Navigation Links
Study finds pregnancy has no impact on breast cancer survival, delays treatment, diagnosis

HOUSTON - Young women who develop breast cancer during their pregnancy, or who are diagnosed within one year of their pregnancy, have no difference in rates of local recurrence, distant metastases and overall survival compared to other young women with the disease, according to researchers at The University of Texas M. D. Anderson Cancer Center.

However, the largest single-institution study to look at pregnant breast cancer patients finds that women with Pregnancy Associated Breast Cancer (PABC), are more likely to be diagnosed later with advanced stages of the disease and, thus, have necessary treatment delayed.

The findings are published in the March 15 issue of the journal Cancer.

"Breast cancer in young women is a highly aggressive disease, and it's important that we study it in hopes of making a difference in terms of treatment," said Beth Beadle, M.D., a radiation oncology resident at M. D. Anderson and the study's first author. "When we looked at our young breast cancer population, a relatively large percentage had disease affiliated with pregnancy. We thought it would be really instructive to review our data to determine how we can best serve these women."

It's estimated that up to 3.8 percent of pregnancies are complicated by breast cancer, and approximately 10 percent of breast cancer patients under age 40 develop the disease during pregnancy, said the researchers. As the age for first and subsequent pregnancies increases and intersects with advances in imaging and screening, this statistic will only continue to climb, explained George Perkins, M.D., associate professor in M. D. Anderson's Department of Radiation Oncology.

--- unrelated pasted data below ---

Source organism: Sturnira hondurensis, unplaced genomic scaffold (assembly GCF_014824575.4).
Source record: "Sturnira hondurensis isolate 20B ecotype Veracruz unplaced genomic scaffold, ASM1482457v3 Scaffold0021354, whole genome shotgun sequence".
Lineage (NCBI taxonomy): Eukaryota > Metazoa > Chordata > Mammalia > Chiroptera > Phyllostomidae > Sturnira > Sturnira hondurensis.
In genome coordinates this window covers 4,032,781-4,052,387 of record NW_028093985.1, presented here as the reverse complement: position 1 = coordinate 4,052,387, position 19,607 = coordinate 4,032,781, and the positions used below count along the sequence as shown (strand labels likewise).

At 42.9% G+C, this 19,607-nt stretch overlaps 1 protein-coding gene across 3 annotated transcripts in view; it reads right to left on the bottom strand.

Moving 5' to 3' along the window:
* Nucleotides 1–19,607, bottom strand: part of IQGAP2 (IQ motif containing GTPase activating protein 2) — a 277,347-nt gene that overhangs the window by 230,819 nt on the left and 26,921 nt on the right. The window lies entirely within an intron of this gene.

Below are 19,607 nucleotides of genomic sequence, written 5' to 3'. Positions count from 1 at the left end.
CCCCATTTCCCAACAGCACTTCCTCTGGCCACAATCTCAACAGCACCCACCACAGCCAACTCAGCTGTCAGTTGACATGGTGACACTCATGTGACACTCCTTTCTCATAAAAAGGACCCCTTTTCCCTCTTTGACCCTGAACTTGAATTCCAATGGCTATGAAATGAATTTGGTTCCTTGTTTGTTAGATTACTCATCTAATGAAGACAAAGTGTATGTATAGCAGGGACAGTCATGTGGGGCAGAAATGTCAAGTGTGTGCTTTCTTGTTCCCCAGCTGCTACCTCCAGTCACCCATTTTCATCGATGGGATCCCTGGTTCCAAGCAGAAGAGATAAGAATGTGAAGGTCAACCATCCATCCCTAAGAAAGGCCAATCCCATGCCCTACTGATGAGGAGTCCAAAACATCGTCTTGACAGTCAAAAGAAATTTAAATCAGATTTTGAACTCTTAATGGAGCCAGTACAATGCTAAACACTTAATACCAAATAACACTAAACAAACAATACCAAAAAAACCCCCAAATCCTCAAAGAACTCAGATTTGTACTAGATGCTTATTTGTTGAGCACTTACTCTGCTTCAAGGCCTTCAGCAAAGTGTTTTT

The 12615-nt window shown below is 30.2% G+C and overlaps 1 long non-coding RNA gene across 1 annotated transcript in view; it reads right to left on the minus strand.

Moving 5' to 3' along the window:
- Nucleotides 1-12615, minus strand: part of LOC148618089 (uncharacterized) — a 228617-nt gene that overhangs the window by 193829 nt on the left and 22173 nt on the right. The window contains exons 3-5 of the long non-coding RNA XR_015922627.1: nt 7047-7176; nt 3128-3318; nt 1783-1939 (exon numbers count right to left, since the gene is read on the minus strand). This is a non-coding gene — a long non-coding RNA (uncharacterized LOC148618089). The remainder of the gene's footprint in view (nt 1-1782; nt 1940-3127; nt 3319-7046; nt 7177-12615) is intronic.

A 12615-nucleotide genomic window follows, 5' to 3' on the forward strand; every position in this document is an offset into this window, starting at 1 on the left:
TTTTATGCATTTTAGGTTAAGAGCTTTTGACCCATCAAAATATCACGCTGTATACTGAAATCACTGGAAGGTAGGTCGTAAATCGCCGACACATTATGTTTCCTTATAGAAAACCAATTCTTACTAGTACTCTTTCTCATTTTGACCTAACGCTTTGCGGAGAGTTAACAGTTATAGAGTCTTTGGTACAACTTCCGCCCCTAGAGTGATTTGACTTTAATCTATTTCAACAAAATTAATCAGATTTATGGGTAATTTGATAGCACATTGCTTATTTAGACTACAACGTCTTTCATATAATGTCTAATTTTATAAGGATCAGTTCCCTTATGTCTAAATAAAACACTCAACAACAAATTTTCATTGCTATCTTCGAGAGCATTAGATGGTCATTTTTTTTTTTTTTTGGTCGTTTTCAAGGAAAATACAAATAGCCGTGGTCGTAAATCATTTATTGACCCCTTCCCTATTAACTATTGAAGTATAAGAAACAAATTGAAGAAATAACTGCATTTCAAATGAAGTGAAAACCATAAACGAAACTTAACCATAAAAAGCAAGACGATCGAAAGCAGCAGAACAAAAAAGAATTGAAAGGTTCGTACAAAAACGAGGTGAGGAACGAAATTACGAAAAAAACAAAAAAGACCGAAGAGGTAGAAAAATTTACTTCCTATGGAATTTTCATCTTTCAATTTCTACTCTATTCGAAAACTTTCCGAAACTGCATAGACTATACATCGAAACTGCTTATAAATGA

"Because we see care for large volume of patients who are young, as well as those who are young and pregnant, we wanted to see if there was something additive going on that is attributed to pregnancy, or if the response to treatment and behavior of the disease is a phenomenon of young age itself," said Perkins, the study's senior author.

For the retrospective study, Beadle, Perkins and their colleagues reviewed the records of 652 M. D. Anderson breast cancer patients, all were 35-years-old or younger at the time of diagnosis and treated at M. D. Anderson between 1973 and 2006. Of those women, 104 (15.6 percent) had PABC - 51 developed their cancer during their pregnancy and 53 developed the disease within one year post-pregnancy. Median follow-up for PABC patients compared to non-PABC patients was 95.5 months versus 91 months respectively.

When comparing the PABC and the non-PABC cohorts, the researchers found no statistical difference between the 10-year rates of: locoregional recurrence (23.4 percent, PABC; 19.2 percent, non-PABC), metastasis (45.1, percent PABC; 38.9 percent, non-PABC), or overall survival (64.6 percent, PABC; 64.8 percent, non-PABC).

"What we did find, however, is that women with PABC presented with more advanced disease, both in the breast and lymph nodes," said Beadle. "These women seem to have a significant delay in diagnosis, and their symptoms were not identified as breast cancer for an extended period of time - putting them at a disadvantage by withholding necessary treatment."

In an analysis of the 51 PABC patients who developed breast cancer during their pregnancy, 26 received some form of treatment; 25 received no therapy. Of those 25, 22 patients (88 percent) had disease symptoms that were not evaluated; three had a breast cancer diagnosis but were advised not to begin treatment until after delivery.

In PABC patients, the overall survival in those who received therapy was 78.7 percent, compared to 44.7 percent in those who receive none, though researchers caution that these statistics reflect a small sample size. Regardless, the researchers say it's important to note that there was no difference in the statistic by decade, reiterating there's still progress to be made in terms of diagnosing and treating the disease during pregnancy.